The court, however, found that IBP had not suffered a material adverse effect within the meaning of the contract. Id. at 71. Rather, the court viewed the two-quarter decline as a "short-term hiccup" that was not material "from the longer-term perspective of a reasonable acquirer." Id. at 68. Tyson offered no evidence to suggest that the short-term decline in IBP's performance translated into a long-term diminution in value. See id. at 69-70. Instead, Tyson appeared to suffer what the court termed "buyer's regret" as a result of an industry­wide downturn that adversely impacted Tyson's performance, as well as that of IBP. See id. at 22.

In the second decision, the Chancery Court examined the effect of MAC/MAE provisions in a merger agreement between two pharmaceutical companies. See generally, Akorn, 2018 WL 4719347 at *1. The dispute arose when the financial performance of the seller, Akorn, Inc., "fell off a cliff" after entering into a merger agreement with the buyer, Fresenius Kabi, AG. Id. Though Akorn assured Fresenius that the decline was temporary, Akorn's performance continued to slide throughout the year. Id. at *2.

In addition, an anonymous whistleblower raised credible concerns about regulatory compliance issues that Akorn was unable adequately to address. Id. These issues led Fresenius to invoke the MAC/MAE provisions to terminate the merger agreement after roughly a year of due diligence, investigation and negotiation with Akorn. Id. Finding in favor of Fresenius, the court distinguished the facts of the case from those presented in IBP. See id. at *3. Unlike the buyer in the earlier case, Fresenius presented evidence of unexpected year-over-year declines in performance at Akorn that decreased the long-term value of the target company. Id. at *54-55. Moreover, those declines were not the result of an industry-wide downturn. Id. at *58. Rather, they resulted from regulatory issues specific to Akorn or from industry-wide factors (e.g., the entrance of new competitors) that affected Akorn disproportionally as a result of its product mix. See id. The risks at issue in Akorn were thus business-specific risks that the MAC/MAE provisions allocated to the seller (Akorn), rather than systematic risks that the MAC/MAE provisions allocated to the buyer (Fresenius). See id. at *62.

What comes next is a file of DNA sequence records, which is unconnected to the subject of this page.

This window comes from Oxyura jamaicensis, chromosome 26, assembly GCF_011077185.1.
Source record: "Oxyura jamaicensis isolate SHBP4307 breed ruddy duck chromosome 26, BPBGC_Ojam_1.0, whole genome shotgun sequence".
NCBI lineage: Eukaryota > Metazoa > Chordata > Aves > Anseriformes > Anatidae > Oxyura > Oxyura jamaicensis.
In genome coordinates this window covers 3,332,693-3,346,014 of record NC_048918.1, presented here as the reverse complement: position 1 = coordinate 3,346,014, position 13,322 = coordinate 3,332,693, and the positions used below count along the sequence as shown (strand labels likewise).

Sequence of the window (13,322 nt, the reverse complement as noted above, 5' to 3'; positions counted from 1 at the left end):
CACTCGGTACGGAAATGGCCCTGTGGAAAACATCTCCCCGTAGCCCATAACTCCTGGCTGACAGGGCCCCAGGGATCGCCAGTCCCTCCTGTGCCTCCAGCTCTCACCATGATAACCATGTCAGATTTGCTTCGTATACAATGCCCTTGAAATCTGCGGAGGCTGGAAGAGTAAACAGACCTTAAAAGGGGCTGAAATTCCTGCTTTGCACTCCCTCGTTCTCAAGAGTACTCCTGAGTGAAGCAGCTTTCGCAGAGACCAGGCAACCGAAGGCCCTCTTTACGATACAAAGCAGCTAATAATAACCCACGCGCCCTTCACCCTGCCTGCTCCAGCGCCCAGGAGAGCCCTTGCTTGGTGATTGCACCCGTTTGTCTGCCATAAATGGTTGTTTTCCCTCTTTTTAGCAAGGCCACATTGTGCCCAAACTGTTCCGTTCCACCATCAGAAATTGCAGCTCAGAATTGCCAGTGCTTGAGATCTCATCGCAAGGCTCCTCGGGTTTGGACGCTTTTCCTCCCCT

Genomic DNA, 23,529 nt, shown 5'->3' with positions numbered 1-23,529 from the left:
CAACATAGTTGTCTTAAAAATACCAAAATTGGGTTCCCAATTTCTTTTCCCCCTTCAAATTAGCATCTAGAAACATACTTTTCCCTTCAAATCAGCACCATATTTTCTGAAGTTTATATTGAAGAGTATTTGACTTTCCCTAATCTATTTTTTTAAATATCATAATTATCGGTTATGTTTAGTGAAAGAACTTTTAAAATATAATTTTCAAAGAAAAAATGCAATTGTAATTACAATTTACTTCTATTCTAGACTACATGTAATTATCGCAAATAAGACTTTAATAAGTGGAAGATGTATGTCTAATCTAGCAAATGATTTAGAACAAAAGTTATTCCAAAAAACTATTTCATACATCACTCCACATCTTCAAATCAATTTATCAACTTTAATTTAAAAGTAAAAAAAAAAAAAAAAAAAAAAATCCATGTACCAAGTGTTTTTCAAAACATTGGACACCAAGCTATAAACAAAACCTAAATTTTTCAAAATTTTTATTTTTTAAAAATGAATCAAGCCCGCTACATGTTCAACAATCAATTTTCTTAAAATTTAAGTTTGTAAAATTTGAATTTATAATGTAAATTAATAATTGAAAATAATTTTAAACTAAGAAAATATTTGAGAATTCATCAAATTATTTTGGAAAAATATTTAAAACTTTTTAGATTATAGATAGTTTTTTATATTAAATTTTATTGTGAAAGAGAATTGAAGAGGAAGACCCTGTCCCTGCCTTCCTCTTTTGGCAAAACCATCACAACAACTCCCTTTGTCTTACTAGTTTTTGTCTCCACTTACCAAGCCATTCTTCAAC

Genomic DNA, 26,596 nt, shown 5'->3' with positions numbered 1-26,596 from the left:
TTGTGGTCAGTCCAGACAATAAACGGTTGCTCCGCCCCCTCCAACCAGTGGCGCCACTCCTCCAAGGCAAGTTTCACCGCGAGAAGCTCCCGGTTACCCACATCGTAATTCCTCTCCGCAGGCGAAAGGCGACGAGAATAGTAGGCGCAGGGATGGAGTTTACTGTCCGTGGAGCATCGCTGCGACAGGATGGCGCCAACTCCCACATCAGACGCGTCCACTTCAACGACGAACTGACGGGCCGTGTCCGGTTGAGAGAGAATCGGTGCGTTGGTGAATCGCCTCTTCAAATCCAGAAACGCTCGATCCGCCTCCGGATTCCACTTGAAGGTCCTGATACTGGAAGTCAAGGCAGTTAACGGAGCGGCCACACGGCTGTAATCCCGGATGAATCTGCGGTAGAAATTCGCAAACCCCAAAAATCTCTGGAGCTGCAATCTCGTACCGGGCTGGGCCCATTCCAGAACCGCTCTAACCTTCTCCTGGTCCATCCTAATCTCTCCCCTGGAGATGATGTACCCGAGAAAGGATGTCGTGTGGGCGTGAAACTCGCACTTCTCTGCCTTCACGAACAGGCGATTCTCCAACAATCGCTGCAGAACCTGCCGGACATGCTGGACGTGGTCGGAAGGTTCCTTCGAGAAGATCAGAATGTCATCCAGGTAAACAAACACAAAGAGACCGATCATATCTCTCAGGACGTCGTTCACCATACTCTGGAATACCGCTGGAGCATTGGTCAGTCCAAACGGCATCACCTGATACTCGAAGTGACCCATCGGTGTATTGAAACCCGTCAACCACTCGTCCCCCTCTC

Whether a disruption relating to COVID-19 qualifies as a MAC/MAE likely depends on several factors

The result in IBP suggests that courts may be reluctant to find a material adverse change relating to a COVID-induced downturn if the downturn (1) lasts months, rather than years; (2) does not adversely affect the long-term prospects or operation of the business; or (3) is felt equally across the economy or industry. By contrast, the result in Akorn suggests that a court may find a material adverse change relating to COVID-19 if the downturn (1) lasts years, rather than months; (2) adversely affects the long-term value or operation of the business; and (3) is felt disproportionally by a specific firm, as compared to others. In addition to examining the specific language of the contract and the potential nuances of the governing state law, parties invoking or defending MAC provisions should thus consider:

  • The duration of any COVID-related economic decline;
  • The potential for long-term impairment to the value of the business or substantial disruption to operations; and
  • The presence or absence of special harm to the particular business at issue.

For example, a "V-shaped" downturn (a sharp fall with a quick recovery) in the performance of a business may not qualify as an MAC/MAE — especially with a long-term investment contract — because the "V" presents a "short-term hiccup" for the firm. A "U-shaped" downturn (a sharp fall with an extended downturn followed by a substantial recovery) may not qualify as an MAC/MAE if the evidence shows that the business retains its long-term value. Instead, an "L-shaped" downturn (a fall with an extended period of underperformance and little recovery) is the most likely to constitute an MAC/MAE. Even an extended downturn, however, might not suffice if the decline is pervasive throughout the economy or an entire industry. Rather, an MAE/MAC tends to occur most often when the underlying conditions in the specific client base, supply chain or other structures of an enterprise leave it particularly susceptible to disruption. Of course, as in all cases of contract interpretation, the specific language of the contract will ultimately dictate the result.